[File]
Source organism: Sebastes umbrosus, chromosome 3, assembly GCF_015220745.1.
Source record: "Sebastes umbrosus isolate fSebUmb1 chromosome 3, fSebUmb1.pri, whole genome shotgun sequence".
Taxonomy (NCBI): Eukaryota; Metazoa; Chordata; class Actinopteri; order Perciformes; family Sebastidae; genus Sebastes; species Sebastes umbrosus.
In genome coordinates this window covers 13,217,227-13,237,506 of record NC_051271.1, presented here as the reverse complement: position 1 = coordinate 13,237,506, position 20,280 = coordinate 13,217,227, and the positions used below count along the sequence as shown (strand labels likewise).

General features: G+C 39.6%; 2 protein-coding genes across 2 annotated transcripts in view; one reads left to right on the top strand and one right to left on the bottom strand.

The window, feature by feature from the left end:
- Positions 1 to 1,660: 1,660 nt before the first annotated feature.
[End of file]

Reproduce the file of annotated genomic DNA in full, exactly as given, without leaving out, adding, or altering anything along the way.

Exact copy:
Source organism: Sebastes umbrosus, chromosome 3, assembly GCF_015220745.1.
Source record: "Sebastes umbrosus isolate fSebUmb1 chromosome 3, fSebUmb1.pri, whole genome shotgun sequence".
Taxonomy (NCBI): Eukaryota; Metazoa; Chordata; class Actinopteri; order Perciformes; family Sebastidae; genus Sebastes; species Sebastes umbrosus.
In genome coordinates this window covers 13,217,227-13,237,506 of record NC_051271.1, presented here as the reverse complement: position 1 = coordinate 13,237,506, position 20,280 = coordinate 13,217,227, and the positions used below count along the sequence as shown (strand labels likewise).

General features: G+C 39.6%; 2 protein-coding genes across 2 annotated transcripts in view; one reads left to right on the top strand and one right to left on the bottom strand.

The window, feature by feature from the left end:
- Positions 1 to 1,660: 1,660 nt before the first annotated feature.